In traditional India, ‘Rasoi’ is where the heart of the home is. In translation, ‘Rasoi’ is the kitchen. It’s the magical space where everyone gravitates. Like many of you, our family spends much of our ‘together’ time in the kitchen.
It’s the place where the day unwinds, where homework gets done, heartaches are discussed and many problems are solved. It’s where the first light switch gets flicked on in the mornings and typically it’s the last one to go off at night.
Ours is a Rustic Rasoi. Rustic because food from our ‘rasoi’ is homey, simple, wholesome and hearty (yes, butter is involved). Nothing pretentious or extraordinary.
Having left India at an early age I cannot really claim that my cooking skills come from exotic travels to all the wonderful parts of the country. That would make a perfect story but our India trips have always been bound by occasions – weddings, milestone birthdays or anniversaries.
My husband and I intend on some demystifying missions quite soon – now that our son is a little older.
Food is always a big deal when my family and I visit India. It starts early in the morning with steaming cups of ‘chai’ followed by a 3 course breakfast which fuels us through our shopping expeditions. Of course, shopping is not complete unless we stop for some street-eats and then some freshly squeezed ‘anaar’ (pomegranate) juice. Dinner is always a sit-down, family affair with lots of discussion and lots of …. Food!
Whether in India or here in my adopted home, Canada, our weddings, birthdays, anniversaries are all marked with an abundance of food which symbolizes warmth, closeness, comfort, nostalgia, and above all, tradition.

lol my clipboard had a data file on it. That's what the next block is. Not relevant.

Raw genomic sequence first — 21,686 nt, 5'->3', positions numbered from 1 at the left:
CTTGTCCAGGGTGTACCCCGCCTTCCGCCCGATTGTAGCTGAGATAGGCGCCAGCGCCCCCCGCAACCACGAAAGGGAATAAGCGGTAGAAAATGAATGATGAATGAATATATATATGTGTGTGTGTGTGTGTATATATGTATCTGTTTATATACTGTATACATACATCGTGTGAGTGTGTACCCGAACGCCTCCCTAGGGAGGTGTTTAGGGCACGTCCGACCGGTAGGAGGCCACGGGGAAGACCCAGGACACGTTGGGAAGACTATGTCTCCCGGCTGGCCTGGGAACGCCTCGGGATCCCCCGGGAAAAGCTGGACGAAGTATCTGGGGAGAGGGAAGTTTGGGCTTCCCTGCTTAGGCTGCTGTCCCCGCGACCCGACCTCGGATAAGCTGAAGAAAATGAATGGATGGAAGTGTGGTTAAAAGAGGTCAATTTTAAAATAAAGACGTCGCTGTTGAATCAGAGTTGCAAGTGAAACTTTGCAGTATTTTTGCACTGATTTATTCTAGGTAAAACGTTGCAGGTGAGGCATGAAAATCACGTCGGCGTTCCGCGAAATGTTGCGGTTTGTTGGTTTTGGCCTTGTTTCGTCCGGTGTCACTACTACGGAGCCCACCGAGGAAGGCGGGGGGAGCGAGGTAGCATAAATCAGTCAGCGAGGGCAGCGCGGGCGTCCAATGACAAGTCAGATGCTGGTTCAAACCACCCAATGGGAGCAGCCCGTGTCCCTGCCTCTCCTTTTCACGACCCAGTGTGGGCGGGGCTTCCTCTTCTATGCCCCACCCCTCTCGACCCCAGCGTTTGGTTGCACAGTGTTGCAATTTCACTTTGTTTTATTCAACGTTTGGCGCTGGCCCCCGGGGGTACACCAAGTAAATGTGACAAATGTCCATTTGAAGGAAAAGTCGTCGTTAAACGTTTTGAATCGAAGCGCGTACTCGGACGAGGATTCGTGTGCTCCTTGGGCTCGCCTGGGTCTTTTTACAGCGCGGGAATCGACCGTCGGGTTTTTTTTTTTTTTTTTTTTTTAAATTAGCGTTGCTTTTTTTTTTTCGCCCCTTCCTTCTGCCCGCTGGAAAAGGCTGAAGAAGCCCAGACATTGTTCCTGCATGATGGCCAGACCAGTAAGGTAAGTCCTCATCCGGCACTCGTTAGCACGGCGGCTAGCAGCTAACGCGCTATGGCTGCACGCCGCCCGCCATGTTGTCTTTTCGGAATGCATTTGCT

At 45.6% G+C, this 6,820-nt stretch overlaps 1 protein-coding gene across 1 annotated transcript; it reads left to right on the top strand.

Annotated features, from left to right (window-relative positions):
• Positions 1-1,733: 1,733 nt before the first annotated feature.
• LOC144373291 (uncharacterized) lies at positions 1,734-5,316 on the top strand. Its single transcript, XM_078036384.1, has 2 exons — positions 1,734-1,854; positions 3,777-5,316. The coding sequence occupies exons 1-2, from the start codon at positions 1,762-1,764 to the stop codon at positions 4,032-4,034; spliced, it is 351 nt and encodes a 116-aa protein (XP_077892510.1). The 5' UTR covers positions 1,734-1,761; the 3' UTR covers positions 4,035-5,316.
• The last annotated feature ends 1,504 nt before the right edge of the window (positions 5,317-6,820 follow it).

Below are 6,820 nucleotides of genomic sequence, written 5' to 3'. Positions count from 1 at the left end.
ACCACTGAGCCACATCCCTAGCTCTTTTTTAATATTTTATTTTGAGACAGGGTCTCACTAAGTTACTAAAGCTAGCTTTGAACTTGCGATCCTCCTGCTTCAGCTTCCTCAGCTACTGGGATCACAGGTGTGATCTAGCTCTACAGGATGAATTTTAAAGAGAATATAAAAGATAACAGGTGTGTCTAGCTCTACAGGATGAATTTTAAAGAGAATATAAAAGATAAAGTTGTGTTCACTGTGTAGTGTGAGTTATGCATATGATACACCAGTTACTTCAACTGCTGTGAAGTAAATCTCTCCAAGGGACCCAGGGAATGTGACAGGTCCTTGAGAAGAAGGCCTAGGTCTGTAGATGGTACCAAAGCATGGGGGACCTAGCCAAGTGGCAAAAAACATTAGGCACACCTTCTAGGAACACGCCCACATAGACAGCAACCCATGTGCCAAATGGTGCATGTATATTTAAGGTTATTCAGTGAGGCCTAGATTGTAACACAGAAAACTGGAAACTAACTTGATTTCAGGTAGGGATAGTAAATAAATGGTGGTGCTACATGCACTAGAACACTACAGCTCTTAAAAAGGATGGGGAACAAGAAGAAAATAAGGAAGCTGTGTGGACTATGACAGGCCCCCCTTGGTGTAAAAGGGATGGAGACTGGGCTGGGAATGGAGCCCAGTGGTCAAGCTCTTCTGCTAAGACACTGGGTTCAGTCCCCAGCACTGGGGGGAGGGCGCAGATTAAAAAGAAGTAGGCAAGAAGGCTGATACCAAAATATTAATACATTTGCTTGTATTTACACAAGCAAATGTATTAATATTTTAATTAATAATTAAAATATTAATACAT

Family generations have passed on recipes, cooking techniques and tips and variations. What my maternal grandmother must have cooked 50 years ago may not taste the same as how I make it today. I don’t have the coals and bricks she used to light a tandoor and I doubt she had my electric slow cooker!
Time, technology and lifestyles have definitely added some variation but the basic essence of the recipes is still engrained and remains true.
Me – The Indian girl.
My siblings and I were brought up with tremendous exposure to both Eastern and Western cultures. Our parents never bound us by tradition. We had the freedom to explore and the values to remain grounded to our roots.
Our home celebrated Diwali in November, Christmas in December, Easter in March and then Baisakhi in July. This freedom is what pulls me back to my origins and pushes me to explore and learn more about my roots.
With all the diversities in our home, food remained a constant. There were no real restrictions on our meals and we often took turns in the kitchen to experiment.
Many of my mom’s Western recipes were Indianised. Our mashed potatoes were ‘spicy’ mashed potatoes; the lemonade was spiked with Indian masalas! We even put masalas on our watermelon to cool off on sweltering, hot, summer days.
When I got married, my mother in law inspired me to become ‘adventurously’ confident with my Indian cooking. One of her house warming gifts to me was a round, steel spice tin. It may have been a subtle hint to feed her son properly but it contained a few simple spices that are now the life-line of all my Indian cooking.
Over the years, my culinary skills have graduated from ‘trying everything in the book’ to simple, quick and wholesome meals.
Apart from Indian food, our kitchen is open to recipes from cookbook collections, magazine finds, restaurant favourites and just trial and errors.
Feel free to walk with me as I build my journal of Rustic Rasoi adventures that I have either found, created, recreated or just simply inherited.